London:UEFA is concerned that Real Madrid and Manchester City have distorted the transfer market in Europe by paying big fees for new players and high wages.
Backed by its wealthy Abu Dhabi owners, Manchester City is still spending despite having paid about 100 million pounds ($170 million) for Carlos Tevez, Roque Santa Cruz, Gareth Barry, Emmanuel Adebayor and Kolo Toure.
With Real Madrid having spent 160 million pounds ($271 million) on Cristiano Ronaldo, Kaka and Karim Benzema, other clubs are struggling to compete for new players - a situation that is displeasing European football's ruling body.
"I would say in this financial climate, it is surprising - a little bit destabilizing of the market," UEFA general secretary David Taylor said on Tuesday in an interview with the British Broadcasting Corp. "It is certainly raising the ante in terms of the player costs, in terms of the general market place, which is not a thing that gives us a great deal of comfort in these difficult times."
UEFA president Michel Platini has already expressed his disquiet at the likes of Manchester United, Liverpool and Chelsea financing their spending by taking on debt - a practice that has been to referred to as "financial doping."
With Leeds still struggling in the third tier of English football five years after being relegated from the Premier League with huge debts, Taylor highlighted the danger of spending huge sums trying to compete with big clubs.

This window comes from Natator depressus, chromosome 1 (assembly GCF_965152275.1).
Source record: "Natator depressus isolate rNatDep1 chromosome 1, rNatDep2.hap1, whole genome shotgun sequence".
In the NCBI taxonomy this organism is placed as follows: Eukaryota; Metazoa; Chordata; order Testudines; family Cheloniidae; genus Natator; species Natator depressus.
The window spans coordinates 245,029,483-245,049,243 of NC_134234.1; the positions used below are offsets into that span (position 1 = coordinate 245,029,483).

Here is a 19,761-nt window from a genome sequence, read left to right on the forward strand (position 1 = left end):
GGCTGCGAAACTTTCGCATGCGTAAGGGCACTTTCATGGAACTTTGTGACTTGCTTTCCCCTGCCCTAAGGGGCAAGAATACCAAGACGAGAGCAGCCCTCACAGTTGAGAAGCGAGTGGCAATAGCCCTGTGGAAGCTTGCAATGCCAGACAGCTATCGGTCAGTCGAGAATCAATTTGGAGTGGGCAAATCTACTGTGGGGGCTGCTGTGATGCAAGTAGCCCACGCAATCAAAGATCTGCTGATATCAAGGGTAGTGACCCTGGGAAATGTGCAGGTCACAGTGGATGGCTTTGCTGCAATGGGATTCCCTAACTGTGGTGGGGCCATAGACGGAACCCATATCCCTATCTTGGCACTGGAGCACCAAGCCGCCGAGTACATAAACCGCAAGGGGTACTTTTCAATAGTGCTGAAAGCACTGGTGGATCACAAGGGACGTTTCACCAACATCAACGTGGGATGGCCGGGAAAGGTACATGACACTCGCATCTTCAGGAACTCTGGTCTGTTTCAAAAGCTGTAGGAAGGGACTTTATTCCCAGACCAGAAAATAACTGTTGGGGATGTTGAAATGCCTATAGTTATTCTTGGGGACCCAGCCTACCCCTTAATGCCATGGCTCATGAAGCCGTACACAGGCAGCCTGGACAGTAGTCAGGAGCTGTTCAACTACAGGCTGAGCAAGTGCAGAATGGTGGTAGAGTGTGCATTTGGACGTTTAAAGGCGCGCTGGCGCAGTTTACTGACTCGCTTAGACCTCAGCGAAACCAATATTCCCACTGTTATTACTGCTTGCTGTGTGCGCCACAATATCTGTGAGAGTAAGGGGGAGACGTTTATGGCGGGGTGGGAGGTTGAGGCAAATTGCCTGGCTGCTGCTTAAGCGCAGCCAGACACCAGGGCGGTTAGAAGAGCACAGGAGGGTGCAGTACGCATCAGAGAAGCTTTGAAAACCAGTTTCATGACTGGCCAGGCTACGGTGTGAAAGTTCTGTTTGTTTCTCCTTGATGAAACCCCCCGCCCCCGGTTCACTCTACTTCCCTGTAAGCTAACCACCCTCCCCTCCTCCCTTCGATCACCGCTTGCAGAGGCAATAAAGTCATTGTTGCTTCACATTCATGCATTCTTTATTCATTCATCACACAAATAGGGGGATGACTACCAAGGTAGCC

"We've seen what has happened in recent years with a number of very high-profile clubs - Leeds United for example," he said. "They fell into serious financial difficulties by overextending themselves."
Newcastle faces challenges both on and off the pitch after being relegated in May. Just days ahead of its first match of the season in the League Championship, it has no manager and has been unable to trade players because owner Mike Ashley is trying without success to sell the club.
Ashley bought Newcastle for 134 million pounds (then $270 million) two years ago and paid another 110 million pounds (then $222 million) to reduce its debt.
But relegation severely hit the club's value and has left him trying to sell for 100 million pounds ($169 million).
"There are stories concerning some English clubs that are of significant concern," Taylor said. "There are a number of English clubs where the value of the club itself has fallen significantly."